The Way I See Things

By JDO

It's in here somewhere

I spent a lot of today working on my photos from the Chipping Campden craftspeople event on Tuesday; I'm almost cross-eyed, but I have now culled around 60% of what I started with, and processed about two thirds of the remainder. With luck and determination I should finish them tomorrow.

However it was a lovely spring day and I didn't want to waste it (especially as tomorrow is forecast to be showery), so at lunch time I went on a bug hunt. For the record I found:

One Tree Bumblebee queen (Bombus hypnorum), moving too quickly for me to photograph.

One Brimstone butterfly (Gonepteryx rhamni), also on the move and too fast to be snapped.

Two Marmalade Flies (Episyrphus balteatus) - very dark and well marked, like the one I posted a few days ago.

One Gwynne's Mining-bee (Andrena bicolor) - a tiny solitary bee, this one feeding on celandine.

Several Hairy-footed Flower Bees (Anthophora plumipes), patrolling both the front and back gardens. I was delighted to see so many of them after finding just one yesterday, but the down side of more emerging is that they're very competitive, and rarely come to rest for more than a couple of seconds. I did manage some photos, but they were very like yesterday's.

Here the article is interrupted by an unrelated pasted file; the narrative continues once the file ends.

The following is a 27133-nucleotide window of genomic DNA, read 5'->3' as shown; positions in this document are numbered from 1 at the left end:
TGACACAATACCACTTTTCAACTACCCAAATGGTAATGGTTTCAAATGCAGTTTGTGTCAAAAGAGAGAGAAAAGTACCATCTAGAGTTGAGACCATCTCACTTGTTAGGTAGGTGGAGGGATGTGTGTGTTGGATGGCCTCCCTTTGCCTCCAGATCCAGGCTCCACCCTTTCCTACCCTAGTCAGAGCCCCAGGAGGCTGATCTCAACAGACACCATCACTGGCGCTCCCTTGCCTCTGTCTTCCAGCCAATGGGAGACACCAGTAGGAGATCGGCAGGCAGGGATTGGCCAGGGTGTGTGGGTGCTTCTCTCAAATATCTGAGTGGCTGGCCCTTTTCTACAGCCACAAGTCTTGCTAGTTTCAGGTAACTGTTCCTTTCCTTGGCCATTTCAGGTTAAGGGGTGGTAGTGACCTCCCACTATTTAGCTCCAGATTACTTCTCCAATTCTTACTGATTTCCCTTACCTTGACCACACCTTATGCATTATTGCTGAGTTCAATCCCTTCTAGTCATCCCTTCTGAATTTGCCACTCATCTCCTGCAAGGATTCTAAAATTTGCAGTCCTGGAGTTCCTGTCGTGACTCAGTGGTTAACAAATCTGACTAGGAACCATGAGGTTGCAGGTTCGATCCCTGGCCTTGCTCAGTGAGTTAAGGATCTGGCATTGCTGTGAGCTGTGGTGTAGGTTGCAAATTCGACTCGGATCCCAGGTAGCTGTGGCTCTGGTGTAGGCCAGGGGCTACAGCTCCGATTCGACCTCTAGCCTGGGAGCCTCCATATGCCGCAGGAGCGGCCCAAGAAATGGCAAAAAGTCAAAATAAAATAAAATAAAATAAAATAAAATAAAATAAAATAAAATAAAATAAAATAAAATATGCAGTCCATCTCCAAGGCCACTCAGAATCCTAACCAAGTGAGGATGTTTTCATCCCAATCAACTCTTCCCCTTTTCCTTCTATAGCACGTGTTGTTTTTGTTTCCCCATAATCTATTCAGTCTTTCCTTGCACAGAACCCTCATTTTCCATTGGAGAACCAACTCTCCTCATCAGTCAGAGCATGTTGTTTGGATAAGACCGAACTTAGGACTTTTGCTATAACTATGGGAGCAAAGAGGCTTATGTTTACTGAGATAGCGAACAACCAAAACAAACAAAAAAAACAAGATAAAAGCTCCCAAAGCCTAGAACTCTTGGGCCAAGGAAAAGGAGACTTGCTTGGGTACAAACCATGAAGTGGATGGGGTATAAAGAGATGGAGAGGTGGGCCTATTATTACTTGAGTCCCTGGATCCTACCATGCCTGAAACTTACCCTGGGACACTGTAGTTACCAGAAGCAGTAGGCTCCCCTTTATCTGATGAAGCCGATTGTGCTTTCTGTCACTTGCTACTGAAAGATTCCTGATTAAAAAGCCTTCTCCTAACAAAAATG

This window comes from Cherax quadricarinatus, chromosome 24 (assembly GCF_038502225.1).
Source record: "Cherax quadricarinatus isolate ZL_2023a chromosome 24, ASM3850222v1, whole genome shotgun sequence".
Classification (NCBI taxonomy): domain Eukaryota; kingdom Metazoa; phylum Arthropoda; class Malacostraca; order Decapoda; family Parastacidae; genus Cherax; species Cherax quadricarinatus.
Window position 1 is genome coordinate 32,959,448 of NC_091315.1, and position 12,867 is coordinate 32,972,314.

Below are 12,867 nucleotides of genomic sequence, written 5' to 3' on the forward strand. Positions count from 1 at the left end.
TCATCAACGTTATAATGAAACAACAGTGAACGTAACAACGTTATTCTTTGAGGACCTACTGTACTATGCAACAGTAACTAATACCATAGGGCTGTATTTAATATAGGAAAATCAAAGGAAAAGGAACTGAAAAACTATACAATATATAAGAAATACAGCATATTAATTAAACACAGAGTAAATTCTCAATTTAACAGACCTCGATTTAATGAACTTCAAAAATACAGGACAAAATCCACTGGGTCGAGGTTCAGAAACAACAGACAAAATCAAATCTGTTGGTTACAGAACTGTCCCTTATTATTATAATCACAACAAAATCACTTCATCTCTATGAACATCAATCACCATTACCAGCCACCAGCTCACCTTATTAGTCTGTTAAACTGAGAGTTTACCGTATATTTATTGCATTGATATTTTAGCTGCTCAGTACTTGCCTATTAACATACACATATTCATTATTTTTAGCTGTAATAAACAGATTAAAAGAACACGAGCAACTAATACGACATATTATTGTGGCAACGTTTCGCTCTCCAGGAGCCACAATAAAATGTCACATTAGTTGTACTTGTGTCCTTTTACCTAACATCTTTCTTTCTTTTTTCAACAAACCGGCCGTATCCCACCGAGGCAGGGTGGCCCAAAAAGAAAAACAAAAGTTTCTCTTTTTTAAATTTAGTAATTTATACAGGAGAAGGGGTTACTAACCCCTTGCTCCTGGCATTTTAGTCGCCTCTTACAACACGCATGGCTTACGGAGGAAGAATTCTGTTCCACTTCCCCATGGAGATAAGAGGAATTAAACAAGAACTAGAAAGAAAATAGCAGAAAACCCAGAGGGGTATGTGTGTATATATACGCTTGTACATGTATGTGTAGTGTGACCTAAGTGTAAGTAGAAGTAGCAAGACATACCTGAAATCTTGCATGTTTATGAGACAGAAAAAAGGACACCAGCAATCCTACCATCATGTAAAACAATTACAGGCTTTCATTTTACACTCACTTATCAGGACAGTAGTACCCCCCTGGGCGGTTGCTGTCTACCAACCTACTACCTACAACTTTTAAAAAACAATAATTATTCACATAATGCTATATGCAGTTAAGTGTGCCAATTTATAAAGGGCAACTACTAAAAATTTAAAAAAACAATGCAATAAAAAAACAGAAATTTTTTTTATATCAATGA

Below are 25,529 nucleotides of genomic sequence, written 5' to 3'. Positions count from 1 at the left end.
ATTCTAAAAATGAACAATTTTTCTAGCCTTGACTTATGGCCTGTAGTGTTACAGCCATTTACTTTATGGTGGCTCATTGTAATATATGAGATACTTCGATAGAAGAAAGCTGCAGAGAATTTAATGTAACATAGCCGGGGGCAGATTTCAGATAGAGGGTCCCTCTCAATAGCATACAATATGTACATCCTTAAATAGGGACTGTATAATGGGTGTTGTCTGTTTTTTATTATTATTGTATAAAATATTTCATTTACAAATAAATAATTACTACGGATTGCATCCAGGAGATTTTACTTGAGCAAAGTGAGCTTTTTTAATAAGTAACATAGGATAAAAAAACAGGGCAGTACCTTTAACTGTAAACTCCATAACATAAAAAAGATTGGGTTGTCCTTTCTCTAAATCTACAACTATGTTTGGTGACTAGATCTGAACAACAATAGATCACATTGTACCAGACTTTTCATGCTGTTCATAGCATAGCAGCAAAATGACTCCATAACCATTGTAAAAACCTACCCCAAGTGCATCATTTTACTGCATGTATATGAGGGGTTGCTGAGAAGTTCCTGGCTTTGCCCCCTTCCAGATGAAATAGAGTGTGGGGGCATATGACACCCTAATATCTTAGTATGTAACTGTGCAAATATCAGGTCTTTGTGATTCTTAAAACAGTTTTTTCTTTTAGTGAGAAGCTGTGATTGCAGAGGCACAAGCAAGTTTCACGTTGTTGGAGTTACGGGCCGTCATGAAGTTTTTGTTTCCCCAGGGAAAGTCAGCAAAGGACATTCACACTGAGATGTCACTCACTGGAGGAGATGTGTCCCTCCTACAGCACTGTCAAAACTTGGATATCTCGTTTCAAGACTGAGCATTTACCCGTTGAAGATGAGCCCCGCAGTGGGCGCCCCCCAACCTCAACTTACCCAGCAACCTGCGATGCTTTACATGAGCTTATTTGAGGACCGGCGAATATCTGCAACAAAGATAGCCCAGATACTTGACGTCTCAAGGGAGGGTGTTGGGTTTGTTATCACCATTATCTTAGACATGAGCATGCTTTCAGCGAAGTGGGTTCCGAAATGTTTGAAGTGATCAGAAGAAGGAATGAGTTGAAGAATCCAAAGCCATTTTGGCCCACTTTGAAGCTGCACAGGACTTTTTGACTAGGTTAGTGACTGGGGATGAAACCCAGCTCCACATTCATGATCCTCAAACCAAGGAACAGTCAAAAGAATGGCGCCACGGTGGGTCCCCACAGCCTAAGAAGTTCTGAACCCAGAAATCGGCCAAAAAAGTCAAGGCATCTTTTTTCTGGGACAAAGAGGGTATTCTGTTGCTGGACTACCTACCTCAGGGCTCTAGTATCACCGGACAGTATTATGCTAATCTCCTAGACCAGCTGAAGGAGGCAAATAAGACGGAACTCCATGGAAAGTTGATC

One Early Bumblebee queen (Bombus pratorum), which I'm featuring here. As its name suggests, this smallish bee is one of the earliest bumblebees seen in spring, but it nests and broods so efficiently that there will be two or even three flights each year, so it's also found well into the autumn. The queen has a black face, a yellow collar and belt, and an orange tail; workers are smaller, and the belt isn't so well-defined; and males are almost unmissable because their faces are also bright yellow. The BWARS chap who confirmed my identification of this queen pointed out that she's collecting pollen as well as feeding, which means that she has already selected a nest site; this could be underground in an abandoned mammal nest, in a hole in tree, or even in a disused nesting box.

As you've probably realised, the opening of the bug season, after what seems to have been an especially long winter, has really lifted my spirits!

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